A guide to Medical Negligence law
There are two hurdles you must overcome in order to be successful in your claim for medical negligence; establishing liability and establishing causation. These hurdles ascertain whether or not the treatment was negligent and if it was whether or not the client suffered as a result of that negligent or if the subsequent problems would have occurred regardless of the procedure. Both must be established in order to succeed.
In particular you need to be able to satisfy what is known as the Bolam Test. The Bolam test comes from a legal case of the same name. In that case, the Court ruled that a medical professional is not guilty of negligence if he has acted in accordance with the practice as accepted as the proper procedure by a responsible body of medical peers skilled in that particular art. In plain English that means a medical professional is not negligent if they have acted in accordance to the practice that is generally accepted by a body of their peers. The test is therefore extremely difficult to satisfy as it must be proven that no reasonable skilled medical professional would have acted in the same way.
Even if you can show that the care given was negligent you must also prove your injury was caused by the negligence. This means that there must be a link between negligent treatment and the condition/injury that has been suffered. It is not sufficient to show that the treatment was negligent, it must also be shown that the negligent treatment caused damage.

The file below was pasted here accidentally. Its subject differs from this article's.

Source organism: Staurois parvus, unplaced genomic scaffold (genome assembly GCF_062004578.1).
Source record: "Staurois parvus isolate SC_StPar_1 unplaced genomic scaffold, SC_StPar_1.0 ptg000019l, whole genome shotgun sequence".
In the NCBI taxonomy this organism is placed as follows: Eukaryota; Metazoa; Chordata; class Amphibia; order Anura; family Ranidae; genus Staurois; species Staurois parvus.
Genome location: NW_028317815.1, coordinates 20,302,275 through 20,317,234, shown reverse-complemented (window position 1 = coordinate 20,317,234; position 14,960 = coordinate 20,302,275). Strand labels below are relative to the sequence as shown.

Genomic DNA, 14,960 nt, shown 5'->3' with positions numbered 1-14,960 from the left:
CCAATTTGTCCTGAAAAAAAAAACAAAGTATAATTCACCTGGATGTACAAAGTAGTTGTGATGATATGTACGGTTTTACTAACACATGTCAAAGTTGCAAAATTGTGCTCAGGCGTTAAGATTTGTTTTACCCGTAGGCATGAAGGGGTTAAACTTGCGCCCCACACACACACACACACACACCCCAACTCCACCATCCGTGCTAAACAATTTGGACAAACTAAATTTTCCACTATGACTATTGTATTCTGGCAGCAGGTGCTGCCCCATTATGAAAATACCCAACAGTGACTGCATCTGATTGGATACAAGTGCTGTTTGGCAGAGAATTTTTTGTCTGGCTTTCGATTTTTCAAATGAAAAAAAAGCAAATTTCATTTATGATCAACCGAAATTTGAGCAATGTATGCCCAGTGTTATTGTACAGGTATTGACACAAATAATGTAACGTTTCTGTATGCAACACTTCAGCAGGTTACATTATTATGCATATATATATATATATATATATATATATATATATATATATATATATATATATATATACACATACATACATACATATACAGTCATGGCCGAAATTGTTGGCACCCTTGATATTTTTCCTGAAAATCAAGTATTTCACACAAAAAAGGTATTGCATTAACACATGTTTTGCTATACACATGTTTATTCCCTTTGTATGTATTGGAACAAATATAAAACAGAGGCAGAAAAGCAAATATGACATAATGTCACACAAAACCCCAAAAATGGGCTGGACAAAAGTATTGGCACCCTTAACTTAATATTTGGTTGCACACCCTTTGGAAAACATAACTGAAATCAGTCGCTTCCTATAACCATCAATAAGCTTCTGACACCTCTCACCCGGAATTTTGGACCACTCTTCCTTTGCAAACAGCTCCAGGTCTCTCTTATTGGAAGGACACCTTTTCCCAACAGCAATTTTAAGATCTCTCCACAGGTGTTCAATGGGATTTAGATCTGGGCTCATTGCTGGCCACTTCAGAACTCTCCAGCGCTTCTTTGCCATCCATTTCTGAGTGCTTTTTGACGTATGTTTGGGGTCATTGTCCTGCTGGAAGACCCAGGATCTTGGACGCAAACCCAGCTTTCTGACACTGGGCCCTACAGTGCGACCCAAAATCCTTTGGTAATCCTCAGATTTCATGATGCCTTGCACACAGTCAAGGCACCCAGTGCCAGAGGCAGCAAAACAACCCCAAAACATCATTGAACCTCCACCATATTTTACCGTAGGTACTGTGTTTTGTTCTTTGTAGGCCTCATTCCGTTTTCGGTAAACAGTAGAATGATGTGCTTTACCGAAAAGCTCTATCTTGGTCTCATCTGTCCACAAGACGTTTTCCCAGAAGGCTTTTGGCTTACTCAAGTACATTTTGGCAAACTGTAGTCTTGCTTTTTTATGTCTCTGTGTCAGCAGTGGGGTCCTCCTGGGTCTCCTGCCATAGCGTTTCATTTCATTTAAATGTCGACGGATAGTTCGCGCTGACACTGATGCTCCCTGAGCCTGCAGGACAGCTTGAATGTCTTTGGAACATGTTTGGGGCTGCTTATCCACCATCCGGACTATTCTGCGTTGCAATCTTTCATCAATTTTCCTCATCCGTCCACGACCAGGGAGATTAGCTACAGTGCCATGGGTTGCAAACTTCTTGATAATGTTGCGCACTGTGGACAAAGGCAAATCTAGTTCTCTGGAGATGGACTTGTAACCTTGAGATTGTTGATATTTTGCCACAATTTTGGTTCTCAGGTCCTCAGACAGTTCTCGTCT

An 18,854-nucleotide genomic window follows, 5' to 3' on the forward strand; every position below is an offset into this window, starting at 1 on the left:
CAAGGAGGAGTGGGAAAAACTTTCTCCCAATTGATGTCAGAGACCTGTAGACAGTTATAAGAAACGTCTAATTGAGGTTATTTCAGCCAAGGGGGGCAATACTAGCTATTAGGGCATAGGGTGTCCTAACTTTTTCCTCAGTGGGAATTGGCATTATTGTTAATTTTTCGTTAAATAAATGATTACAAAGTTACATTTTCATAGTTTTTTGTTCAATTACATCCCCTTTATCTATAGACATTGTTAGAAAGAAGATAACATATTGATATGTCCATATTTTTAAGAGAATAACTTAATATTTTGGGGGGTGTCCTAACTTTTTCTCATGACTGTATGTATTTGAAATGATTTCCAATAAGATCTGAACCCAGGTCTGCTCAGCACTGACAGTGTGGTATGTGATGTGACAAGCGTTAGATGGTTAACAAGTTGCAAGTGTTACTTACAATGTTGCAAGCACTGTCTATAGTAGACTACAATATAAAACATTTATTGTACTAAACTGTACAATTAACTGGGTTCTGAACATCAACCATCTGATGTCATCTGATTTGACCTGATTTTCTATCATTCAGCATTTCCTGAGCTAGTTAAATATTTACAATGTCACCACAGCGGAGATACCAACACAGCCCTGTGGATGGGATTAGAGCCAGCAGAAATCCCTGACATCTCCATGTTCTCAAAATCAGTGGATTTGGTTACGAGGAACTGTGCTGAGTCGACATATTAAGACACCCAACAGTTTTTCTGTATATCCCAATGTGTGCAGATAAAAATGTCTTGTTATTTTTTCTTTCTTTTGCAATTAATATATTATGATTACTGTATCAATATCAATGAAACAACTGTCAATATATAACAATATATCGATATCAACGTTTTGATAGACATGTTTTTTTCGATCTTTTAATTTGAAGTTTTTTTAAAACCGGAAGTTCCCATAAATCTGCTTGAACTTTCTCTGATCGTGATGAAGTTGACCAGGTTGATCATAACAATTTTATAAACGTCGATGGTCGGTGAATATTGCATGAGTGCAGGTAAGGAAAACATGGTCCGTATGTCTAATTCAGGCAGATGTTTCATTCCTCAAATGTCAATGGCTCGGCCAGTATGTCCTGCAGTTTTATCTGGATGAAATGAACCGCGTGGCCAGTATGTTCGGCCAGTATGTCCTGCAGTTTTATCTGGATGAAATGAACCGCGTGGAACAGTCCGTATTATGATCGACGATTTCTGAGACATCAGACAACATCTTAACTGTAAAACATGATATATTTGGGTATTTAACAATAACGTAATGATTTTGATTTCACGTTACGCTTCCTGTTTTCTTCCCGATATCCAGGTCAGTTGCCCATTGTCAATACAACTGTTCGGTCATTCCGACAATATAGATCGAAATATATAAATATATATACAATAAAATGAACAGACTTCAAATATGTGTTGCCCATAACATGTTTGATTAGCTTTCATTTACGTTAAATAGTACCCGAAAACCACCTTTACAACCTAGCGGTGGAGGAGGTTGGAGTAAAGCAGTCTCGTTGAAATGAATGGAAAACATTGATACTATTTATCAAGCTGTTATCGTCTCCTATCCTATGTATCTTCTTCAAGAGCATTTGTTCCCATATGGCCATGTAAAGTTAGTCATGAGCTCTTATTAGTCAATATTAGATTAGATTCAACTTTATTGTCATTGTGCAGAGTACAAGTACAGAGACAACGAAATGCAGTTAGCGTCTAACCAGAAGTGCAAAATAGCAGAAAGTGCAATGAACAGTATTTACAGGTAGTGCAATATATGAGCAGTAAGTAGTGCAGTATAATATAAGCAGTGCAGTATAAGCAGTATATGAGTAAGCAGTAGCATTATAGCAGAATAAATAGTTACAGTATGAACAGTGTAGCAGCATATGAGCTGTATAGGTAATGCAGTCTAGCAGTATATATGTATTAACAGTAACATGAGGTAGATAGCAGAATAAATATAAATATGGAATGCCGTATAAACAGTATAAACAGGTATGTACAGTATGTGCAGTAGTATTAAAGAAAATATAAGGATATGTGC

It is for the claimant to prove on the balance of probabilities that the injury was a result of the negligence rather than the ailment being treated.
We will of course instruct specialist medical experts who will help us in establishing whether or not your treatment was negligent and if so what damage was caused. We will have a better understanding of your claim and be able to advise you as to the possibility of success in your claim once we have received your medical records.
More cases than not will settle before getting Court; however Court proceedings may need to be issued to prompt an out of Court settlement, but there is always the risk of needing to attend Court with any Personal Injury or Medical Negligence claim.
It must be remembered that legal action must be taken within three years of the date you first knew, or could reasonably have been expected to know, that you had suffered an injury caused through someone else's negligence. However, there are exceptions to the three year rule. This includes injuries to children and that lack capacity to handle their own personal affairs.